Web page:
The monks at Our Lady of Clear Creek Abbey do not seek attention, as they consider their mission to be larger than themselves. But their work is catching plenty of eyes in the city of Tahlequah.

Those who walk into Oasis Health Food Store on Muskogee Avenue might notice an assortment of wooden utensils hanging from the wall. What were once trees on the monastery's grounds have since been harvested, crafted into specialty items, and sold at the store. That helps the Benedictine community spread awareness of its presence in the hills of northeastern Oklahoma, while also supporting its operations.

Father Cardell of Clear Creek Abbey said the monks' main focus is prayer. But another essential part of their lives is labor, and they do a lot of it at the monastery. Woodworking is just one of the many endeavors in which the community has immersed itself, and those who visit the monastery's gift shop will see an assortment of other products made there.

"It's our way of sharing with the local community - sharing the fruit of our work," said Cardell.

The workshop looks like any other, but the items made there, though simple, are not like many others. Brother Bernard Marie, who oversees the carpentry building, said black cherry is the main wood they have been using to make various items.

"The nice thing about when you use your own wood - other than the fact that it's yours and it's local - is the fact that you know it's not been treated with anything like insecticides, or fungicides, or anything that could be potentially unwanted in a cooking utensil," said Brother Marie.

Handcrafting an item from wood harvested locally might take quite some time for most artisans. Ingenuity persists in all walks of life, though, including for those walking through the Clear Creak Abbey.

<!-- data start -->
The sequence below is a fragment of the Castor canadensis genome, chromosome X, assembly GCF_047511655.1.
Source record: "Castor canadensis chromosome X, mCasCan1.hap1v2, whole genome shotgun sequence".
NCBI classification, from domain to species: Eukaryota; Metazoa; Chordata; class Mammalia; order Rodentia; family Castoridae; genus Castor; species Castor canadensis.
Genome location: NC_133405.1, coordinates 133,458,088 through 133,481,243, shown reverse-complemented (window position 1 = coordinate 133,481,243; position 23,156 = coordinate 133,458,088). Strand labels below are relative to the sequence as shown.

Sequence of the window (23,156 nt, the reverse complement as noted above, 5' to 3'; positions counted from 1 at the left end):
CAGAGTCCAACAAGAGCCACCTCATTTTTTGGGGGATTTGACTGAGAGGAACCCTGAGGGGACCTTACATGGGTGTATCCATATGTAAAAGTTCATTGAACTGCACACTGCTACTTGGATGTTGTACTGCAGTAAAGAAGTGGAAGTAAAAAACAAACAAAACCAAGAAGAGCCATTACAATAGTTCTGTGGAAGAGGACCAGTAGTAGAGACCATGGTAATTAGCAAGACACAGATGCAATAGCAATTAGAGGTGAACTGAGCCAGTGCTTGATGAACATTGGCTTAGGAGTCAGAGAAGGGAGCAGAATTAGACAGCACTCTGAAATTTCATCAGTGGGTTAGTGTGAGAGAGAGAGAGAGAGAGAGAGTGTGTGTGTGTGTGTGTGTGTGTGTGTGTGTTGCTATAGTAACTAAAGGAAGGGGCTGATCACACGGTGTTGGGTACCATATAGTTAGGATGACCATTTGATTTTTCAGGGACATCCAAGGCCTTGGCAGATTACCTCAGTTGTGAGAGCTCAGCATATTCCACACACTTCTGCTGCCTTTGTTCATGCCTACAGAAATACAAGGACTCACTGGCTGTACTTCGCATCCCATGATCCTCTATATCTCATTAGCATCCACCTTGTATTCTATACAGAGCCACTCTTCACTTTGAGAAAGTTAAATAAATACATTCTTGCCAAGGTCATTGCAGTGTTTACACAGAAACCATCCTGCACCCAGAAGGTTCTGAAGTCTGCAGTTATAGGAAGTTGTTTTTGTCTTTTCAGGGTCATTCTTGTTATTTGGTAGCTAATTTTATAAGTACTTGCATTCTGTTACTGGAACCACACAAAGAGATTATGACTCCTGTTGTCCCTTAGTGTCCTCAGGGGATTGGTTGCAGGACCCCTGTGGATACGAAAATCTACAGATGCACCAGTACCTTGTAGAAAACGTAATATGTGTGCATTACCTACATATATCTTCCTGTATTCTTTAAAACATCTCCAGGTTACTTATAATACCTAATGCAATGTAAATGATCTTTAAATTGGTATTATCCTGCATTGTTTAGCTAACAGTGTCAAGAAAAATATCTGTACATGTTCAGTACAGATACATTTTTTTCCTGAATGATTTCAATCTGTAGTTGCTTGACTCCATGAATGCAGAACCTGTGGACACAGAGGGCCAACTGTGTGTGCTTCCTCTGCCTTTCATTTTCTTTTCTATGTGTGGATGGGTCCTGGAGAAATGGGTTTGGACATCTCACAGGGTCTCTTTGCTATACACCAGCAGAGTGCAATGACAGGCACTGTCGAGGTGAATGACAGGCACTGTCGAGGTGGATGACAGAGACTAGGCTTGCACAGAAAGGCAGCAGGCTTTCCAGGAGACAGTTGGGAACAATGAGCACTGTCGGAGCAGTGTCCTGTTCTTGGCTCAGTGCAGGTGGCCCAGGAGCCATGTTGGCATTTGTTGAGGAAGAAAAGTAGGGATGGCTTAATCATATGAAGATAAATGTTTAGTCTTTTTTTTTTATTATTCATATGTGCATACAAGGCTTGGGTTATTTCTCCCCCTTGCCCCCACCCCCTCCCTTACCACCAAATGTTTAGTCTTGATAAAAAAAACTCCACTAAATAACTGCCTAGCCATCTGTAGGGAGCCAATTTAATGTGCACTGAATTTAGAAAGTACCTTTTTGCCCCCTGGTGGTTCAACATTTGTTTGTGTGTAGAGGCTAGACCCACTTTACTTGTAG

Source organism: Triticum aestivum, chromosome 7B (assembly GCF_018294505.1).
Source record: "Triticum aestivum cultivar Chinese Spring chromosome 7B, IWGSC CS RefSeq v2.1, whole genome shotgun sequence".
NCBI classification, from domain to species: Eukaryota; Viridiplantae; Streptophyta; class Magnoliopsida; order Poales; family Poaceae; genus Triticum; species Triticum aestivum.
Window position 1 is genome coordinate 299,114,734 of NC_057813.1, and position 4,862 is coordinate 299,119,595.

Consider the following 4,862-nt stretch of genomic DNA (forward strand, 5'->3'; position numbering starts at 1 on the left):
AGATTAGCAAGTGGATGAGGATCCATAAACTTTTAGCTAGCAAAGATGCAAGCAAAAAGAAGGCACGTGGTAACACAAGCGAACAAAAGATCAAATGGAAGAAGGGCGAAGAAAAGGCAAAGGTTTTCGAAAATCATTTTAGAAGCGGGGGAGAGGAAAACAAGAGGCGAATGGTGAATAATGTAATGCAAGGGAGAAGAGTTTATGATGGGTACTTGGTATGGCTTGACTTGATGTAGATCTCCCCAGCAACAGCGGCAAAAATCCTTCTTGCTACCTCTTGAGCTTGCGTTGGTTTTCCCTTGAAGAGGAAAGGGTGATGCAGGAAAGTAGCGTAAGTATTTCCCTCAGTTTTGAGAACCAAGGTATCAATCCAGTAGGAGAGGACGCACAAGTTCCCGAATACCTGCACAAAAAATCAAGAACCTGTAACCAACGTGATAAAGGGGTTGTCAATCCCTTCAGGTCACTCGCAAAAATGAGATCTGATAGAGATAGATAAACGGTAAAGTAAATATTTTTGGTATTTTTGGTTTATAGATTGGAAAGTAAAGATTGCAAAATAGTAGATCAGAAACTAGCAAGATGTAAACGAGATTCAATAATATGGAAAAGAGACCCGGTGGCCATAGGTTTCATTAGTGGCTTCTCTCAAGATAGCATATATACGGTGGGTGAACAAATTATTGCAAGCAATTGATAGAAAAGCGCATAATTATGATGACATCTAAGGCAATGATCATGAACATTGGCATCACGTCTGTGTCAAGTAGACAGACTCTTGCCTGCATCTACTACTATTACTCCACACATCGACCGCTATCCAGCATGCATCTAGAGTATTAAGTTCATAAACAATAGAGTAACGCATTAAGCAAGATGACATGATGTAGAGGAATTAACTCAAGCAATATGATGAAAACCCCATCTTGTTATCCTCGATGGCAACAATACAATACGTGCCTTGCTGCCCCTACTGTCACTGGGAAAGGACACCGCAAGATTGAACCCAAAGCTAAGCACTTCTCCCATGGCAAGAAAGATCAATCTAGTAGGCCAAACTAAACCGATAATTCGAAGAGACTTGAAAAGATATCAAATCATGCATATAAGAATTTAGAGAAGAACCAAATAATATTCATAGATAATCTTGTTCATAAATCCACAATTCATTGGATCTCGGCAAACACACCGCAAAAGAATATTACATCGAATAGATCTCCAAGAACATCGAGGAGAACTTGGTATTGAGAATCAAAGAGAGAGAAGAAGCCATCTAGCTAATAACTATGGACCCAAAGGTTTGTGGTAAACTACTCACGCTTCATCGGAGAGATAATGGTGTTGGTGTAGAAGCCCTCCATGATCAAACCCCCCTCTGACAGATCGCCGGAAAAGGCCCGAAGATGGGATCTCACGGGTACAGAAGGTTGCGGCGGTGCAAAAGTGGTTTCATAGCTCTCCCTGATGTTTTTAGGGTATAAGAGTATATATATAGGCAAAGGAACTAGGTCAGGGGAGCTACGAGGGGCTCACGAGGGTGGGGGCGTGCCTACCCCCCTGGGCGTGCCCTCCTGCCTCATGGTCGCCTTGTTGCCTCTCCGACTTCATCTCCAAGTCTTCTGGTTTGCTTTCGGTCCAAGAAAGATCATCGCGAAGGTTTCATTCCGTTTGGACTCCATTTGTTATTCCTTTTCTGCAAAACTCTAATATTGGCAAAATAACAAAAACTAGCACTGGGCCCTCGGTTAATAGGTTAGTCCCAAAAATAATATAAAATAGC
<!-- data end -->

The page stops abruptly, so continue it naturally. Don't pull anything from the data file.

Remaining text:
"All the spoons - we were carving them all out by hand, but after we did about 250 of them, you get a nice big blister on your hand," said Marie. "So I devised a little jig for routing out, roughly, the inside of your spoon. I went from carving one out in 15 minutes to 32 seconds."

The monastery has sold many kitchen utensils in its gift shop. Father Cardell said entire shelves of items can be purchased if a large enough group visits the property.

And while the monks have many other projects to keep them busy - such as the three caskets they built in the past year for members of the community, or the ongoing construction of their new sanctuary - Brother Marie was interested in seeing if other shops would be willing to sell their utensils.

That's when he walked into Oasis. Owner Deana Franke said they have spatulas, spoons, strainers, cutting boards, salad forks, and cheese knives.

"It's just beautiful stuff - all harvested locally," she said.

"We've sold a few and they've brought us a few more. People are often looking for something local. They like local-made things, and we would do anything to support anybody growing or making something local."

The doors at Oasis are still shuttered due to the COVID-10 outbreak, but Franke said they have been offering curbside service.

Marie said that as a craftsman, it's always nice to know his work appreciated, although that is not his main objective.

"My main objective would be that if people see harmony and a beauty in any object that comes out of the monastery, it would make them want to join the same ideals we have of giving praise to God," he said. "When people use that spoon, they can know they're helping support us as we make mundane items for an omnipresent God. That's what my main hope would be. Outside of that, if people are willing to pay for it, they must like it, so let them enjoy it."

Check it out

Our Lady of Clear Creek Abbey allows visitors and has a gift shop on its property. It also has an online gift shop on its website, where more information about the monastery can be found, at

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